There’s a lot of confusion on confounding.
We need to understand confounding when we try to use non-randomised studies to see if doing a Thing is going to produce more good than harm, or looking for risk factors we then will hope to influence to produce goodness.
If we look at observational data on time-to-diagnosis in some brain tumours, we find shorter times between symptoms and diagnosis lead to higher risks of death / disability. Ergo, we should lengthen scan waiting times, and neurosurgical review accessibility, in order to save lives / prevent disability… “No!” you all cry (at least, I hope you do; if not, please self-refer to your governing body for immediate review of fitness to practice). This finding is confounded by the nature of those tumours which present quickly, and lead to worse outcomes. The underlying biology is the cause of worse outcomes in the early group, compared to the later ones. The counfounder is the feature which is the actual cause, compared to the observed / presumed cause.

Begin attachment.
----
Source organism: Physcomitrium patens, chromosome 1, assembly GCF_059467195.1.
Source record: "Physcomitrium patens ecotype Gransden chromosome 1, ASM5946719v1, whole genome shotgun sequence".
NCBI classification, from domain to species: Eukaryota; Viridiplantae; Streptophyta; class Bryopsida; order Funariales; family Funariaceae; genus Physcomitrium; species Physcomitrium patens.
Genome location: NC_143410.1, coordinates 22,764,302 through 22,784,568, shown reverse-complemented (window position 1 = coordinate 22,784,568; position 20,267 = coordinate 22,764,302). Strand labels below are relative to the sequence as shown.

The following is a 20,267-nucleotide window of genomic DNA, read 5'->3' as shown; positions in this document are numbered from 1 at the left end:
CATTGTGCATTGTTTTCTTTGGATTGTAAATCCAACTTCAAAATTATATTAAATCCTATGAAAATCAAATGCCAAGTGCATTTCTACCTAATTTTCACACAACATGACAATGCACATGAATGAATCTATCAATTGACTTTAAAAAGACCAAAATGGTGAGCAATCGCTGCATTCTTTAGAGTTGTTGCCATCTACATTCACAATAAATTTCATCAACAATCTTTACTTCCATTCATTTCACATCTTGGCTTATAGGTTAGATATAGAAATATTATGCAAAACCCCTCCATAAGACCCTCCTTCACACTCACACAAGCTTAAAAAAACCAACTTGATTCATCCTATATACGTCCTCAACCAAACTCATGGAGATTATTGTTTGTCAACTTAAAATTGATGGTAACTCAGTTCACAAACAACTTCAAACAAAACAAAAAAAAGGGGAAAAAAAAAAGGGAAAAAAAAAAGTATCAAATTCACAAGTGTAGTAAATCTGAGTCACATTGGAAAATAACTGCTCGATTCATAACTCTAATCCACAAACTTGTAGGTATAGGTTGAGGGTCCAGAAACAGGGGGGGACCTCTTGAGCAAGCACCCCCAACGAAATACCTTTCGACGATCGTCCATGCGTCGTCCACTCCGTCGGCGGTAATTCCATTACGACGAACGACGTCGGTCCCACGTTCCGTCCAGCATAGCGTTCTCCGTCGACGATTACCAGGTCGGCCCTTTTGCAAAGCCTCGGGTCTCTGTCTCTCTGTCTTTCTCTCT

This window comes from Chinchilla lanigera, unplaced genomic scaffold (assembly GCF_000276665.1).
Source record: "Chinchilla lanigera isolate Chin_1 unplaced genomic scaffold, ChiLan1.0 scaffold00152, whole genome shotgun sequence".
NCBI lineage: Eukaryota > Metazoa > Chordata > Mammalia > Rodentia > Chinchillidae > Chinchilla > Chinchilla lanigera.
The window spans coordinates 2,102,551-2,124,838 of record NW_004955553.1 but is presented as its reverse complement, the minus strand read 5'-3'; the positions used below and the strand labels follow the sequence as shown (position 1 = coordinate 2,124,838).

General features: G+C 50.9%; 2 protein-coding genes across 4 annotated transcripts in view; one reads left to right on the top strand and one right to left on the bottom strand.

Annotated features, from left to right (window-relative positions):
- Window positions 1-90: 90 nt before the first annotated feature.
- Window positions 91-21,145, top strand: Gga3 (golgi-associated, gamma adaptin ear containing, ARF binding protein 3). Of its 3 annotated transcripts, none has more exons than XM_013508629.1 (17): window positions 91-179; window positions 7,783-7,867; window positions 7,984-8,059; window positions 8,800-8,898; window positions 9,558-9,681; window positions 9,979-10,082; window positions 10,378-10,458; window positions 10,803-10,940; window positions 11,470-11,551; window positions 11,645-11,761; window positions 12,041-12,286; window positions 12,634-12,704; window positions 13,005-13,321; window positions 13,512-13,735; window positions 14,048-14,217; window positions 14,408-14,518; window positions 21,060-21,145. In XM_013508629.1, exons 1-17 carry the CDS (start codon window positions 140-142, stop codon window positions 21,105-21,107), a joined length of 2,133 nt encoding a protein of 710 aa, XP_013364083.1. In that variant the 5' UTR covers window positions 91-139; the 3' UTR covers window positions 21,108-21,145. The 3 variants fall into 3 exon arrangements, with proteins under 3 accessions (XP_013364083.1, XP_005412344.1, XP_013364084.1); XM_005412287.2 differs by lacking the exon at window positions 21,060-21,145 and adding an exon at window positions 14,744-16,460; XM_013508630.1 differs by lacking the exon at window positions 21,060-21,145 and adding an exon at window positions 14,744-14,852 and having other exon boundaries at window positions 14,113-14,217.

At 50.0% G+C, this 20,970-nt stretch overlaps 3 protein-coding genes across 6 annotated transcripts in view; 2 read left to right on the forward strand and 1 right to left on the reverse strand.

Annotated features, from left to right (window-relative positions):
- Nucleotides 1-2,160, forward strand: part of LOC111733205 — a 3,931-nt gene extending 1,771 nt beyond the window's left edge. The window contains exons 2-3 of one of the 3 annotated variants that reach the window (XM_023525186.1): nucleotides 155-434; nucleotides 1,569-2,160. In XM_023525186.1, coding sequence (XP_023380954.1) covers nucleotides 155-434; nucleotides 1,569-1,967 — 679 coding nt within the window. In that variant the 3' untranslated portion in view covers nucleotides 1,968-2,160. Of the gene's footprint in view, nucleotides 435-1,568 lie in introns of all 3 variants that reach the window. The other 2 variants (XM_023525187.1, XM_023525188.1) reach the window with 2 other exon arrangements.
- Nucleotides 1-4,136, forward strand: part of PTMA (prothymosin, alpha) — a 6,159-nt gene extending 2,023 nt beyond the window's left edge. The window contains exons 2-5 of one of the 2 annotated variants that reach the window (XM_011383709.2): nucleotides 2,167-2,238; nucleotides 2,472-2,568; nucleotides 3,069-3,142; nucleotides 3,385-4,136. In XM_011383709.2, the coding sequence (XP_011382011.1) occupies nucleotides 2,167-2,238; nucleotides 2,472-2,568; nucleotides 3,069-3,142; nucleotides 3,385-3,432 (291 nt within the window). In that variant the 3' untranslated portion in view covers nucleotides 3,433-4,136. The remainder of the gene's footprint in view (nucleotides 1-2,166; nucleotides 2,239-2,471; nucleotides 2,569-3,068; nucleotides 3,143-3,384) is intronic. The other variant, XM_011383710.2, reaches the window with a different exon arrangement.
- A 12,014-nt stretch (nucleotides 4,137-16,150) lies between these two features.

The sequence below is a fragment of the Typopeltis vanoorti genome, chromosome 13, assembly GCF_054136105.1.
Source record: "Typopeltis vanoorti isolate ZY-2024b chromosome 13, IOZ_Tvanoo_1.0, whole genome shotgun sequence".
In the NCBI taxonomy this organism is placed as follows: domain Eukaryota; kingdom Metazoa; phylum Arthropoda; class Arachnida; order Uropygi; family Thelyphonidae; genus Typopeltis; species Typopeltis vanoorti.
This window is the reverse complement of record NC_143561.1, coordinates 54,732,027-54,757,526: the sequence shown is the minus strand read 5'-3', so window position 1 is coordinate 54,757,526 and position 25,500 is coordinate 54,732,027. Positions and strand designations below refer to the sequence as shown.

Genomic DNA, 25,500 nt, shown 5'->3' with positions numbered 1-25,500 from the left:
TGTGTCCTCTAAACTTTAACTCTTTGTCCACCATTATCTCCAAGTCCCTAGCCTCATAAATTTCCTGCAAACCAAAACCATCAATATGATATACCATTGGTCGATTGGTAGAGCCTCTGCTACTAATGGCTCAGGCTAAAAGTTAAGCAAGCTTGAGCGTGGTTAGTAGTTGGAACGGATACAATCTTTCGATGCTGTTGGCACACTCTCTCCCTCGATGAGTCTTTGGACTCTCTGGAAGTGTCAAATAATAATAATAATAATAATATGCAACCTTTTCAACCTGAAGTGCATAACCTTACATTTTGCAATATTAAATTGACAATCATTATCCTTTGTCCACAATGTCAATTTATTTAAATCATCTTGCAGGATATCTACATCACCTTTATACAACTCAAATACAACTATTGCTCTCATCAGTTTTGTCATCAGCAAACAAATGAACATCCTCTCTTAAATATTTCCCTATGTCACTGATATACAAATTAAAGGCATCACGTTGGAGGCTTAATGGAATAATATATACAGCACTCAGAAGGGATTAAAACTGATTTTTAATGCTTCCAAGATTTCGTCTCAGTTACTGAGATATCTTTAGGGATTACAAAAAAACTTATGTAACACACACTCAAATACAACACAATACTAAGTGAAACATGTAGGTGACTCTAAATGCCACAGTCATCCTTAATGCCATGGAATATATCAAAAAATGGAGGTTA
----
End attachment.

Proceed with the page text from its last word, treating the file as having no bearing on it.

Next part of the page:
Whenever you’re looking at observational studies, you need to very carefully explore what else might be going on. Even with statistical techniques to adjust for the measured and observed differences between groups which may be affecting the outcome, there is always residual confounding (the bits left unseen). The GRADE group suggest if the observed effect, after all those adjustments and considerations, is an odds ratio of less than 2 (conversely more than 0.5) you should be wary. “Sketchy stuff” as the young people say.
When you’re away from randomised trials, don’t get confused. Grasp confounding.